A good yarn . . .

 

 

One must discover the yarn amidst the thorns.

No Time to Frog (Frogging is Knit-Speak for Unraveling.)

 

 

     A griz was spotted near Chugiak High School.  They are up and among us; stay frosty.

 

     I work a day or so each week at The Shop, www.facebook.com/thetangledskein.  What I do there can’t rightly be called “work” - let me rephrase that.  I pleasure a day or so a week at The Shop.  I get to hang out all day surrounded by the most gorgeous fibers in the world.  And if that weren’t enough - knitters, crocheters, weavers, seamstresses, artists and crafters of all types stop by. They come to buy yarn, including hand dyed Alaskan yarn, needles, buttons, patterns, looms, swifters, wind chimes and all the many different treasures Roberta has tucked away within the stitches of The Shop.  One of my favorite parts of the job is on-the-spot-trouble-shooting.  Customers bring in all sorts of puzzles for me to solve.  Sometimes they already have a pattern and need just the right yarn.  Or maybe they have picked up some intriguing yarn while traveling and are looking for just the perfect pattern.  Often there is a specific problem to be solved, e.g., how to read a pattern, how to work a specific stitch or how to correct an error.

     Yesterday, for example, one woman brought in a complex sweater project.  The piece is worked in two pieces on circulars.  First the left side is worked from cuff to center and then right side is worked from cuff to center.  The two halves are then kitchner stitched together.  Although it is knitted in two pieces instead of one, the look of the finished sweater is similar to Elizabeth Zimmerman’s Baby Surprise Sweater.  The knitter, having finished the first side was unclear how to reverse the instructions into a mirror image so that she could proceed with the second side.  When a knitter is lost half way through the map of a pattern it takes a bit to become oriented, so that I can help her find her way out of the maze.  We laid out the puzzle pieces and thought it out and talked it out.  We posited several hypothesis until it became clear to me how to proceed.  I helped her clarify and write additional directions into the pattern.  We rehearsed until she felt confident that she could find her way home.  I invited her to come back when she is ready for the kitchner stitch; because it always helps to have a lifeguard on duty when diving into the kitchner pool (knitty.com/ISSUEsummer04/FEATtheresasum04.html‎). This sweater will be gorgeous; in fact, I’m thinking I’d like to make one for myself.

     My favorite puzzle yesterday was a phone consultation.  It takes special skills to solve a problem over the phone, because one has to be able to envision the actual piece.  I can do that.  I can not only see the piece, I can turn and rotate it so that I can see it from different angles.  Out of sight.  Anyway, she was knitting a hat in the round using the magic loop method.  The pattern is worked in 1X1 ribbing.  She was calling to find out how to correct a mistake she had made several rounds down.  Having made every mistake possible, over and over and over again, I have learned a few things over the years about correcting mistakes.  From her description I could see that instead of working in the round, she had worked back and forth on one side, while ignoring the other side.  This is especially easy to do while working a multidirectional stitch like ribbing.  I explained to her how to tear back to the critical decision point when she went wrong, then pick up the stitches and continue forward on the right path.  She wanted to tear it all the way back to the point of conception – no, to before conception – to the twinkle in the eye.  She wanted to frog the whole piece and start completely over again.  I tried to hide my sense of urgency when I disagreed and pressed her to follow my plan instead.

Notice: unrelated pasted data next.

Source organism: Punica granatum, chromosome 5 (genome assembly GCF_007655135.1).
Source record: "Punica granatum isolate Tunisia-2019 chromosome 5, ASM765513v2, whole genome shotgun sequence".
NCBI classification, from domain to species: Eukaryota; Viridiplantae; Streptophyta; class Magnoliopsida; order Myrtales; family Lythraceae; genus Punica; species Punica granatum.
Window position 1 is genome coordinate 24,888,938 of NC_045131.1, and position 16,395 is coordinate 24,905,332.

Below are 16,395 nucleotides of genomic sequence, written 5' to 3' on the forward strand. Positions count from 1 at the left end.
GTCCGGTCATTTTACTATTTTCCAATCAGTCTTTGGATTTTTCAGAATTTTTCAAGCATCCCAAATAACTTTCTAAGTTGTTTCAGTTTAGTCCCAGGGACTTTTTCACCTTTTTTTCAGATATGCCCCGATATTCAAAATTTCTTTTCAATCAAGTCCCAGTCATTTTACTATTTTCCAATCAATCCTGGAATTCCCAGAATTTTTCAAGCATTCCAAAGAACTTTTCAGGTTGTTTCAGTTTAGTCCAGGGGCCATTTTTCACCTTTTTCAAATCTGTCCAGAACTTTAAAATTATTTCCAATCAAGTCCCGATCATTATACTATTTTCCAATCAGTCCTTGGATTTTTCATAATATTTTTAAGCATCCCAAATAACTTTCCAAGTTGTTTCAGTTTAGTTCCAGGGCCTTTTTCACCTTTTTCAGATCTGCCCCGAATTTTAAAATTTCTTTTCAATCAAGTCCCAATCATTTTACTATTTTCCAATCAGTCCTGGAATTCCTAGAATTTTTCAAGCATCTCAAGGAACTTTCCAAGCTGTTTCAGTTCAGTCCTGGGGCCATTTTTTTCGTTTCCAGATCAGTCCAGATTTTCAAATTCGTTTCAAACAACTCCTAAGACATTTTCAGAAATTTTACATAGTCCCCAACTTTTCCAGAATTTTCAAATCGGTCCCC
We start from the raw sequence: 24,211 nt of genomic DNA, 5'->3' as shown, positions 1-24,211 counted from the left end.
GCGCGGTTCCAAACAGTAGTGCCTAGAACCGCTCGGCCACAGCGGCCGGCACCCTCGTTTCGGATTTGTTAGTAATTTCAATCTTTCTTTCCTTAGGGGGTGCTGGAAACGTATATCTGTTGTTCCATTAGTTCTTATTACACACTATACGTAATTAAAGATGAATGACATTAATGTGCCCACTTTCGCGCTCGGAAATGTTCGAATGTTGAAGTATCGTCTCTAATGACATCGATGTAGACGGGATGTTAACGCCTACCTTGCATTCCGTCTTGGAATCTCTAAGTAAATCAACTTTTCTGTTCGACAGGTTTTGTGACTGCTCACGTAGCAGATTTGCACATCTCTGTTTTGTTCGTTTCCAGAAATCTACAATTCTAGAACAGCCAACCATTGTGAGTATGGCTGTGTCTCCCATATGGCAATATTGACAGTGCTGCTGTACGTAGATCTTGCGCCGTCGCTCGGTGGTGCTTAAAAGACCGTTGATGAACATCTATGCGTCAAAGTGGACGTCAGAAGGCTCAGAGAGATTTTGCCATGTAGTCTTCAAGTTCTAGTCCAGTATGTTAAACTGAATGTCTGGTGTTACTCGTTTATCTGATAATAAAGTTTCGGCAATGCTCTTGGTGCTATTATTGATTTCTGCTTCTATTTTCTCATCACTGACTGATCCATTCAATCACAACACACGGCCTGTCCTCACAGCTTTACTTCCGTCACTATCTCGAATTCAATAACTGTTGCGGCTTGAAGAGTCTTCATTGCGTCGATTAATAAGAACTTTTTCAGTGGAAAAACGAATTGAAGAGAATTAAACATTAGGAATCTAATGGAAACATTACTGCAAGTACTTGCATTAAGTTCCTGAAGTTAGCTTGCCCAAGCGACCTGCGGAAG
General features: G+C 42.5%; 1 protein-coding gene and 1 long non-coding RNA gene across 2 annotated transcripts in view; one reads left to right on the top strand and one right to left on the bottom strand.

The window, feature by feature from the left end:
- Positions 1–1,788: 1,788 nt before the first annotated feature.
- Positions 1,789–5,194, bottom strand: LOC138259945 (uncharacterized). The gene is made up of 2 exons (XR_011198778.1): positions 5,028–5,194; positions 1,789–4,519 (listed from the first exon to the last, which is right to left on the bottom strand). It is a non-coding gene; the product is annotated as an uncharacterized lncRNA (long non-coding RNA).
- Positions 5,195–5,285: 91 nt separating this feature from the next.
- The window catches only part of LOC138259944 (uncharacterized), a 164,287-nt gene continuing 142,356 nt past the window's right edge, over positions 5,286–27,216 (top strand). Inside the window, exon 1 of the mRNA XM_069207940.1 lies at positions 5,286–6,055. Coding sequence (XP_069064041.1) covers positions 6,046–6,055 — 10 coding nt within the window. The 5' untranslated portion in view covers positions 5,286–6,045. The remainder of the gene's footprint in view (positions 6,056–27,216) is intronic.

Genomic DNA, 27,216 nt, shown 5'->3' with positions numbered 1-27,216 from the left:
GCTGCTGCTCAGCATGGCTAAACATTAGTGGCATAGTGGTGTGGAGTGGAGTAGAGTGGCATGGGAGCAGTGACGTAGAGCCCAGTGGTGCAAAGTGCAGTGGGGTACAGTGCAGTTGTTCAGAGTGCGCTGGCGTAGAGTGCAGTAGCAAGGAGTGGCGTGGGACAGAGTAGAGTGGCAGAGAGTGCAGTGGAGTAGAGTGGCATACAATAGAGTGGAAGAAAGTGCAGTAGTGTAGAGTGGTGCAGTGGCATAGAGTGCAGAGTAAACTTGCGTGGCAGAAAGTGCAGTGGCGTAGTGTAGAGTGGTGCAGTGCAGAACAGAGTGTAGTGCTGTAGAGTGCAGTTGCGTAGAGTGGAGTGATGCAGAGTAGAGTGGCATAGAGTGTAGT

It is not uncommon for knitters who have made a mistake to be ready to tear back and start completely over.  This is perfectly understandable because, of course, less experienced knitters have less experience having made and corrected mistakes. So when they come to the crossroads and one path leads to frogging back to the mistake and correcting it and the other path leads to frogging the entire piece – a less experienced knitter is more apt to totally unravel and start over again. It’s more than knitting experience; my sense of urgency yesterday told me; there is something more at play here than knitting experience.  It’s life-experience, age, time. Yesterday’s knitter is a thirty-something woman heavy into her second pregnancy.  I’m a grandmother.  We see starting over from two very different places on the lifeline continuum.  It did not even occur to her to consider that there might be a limit to the amount of time she has to finish projects – she has fresh starts without limit.  For me, I’m wondering how many Judy Garland Comebacks I have left in me.  Behind my sense of urgency was the thought “There is not enough time to start over.”   

     You know you are a classic hippy chick when you don’t have time to frog back to the beginning. 

    

 

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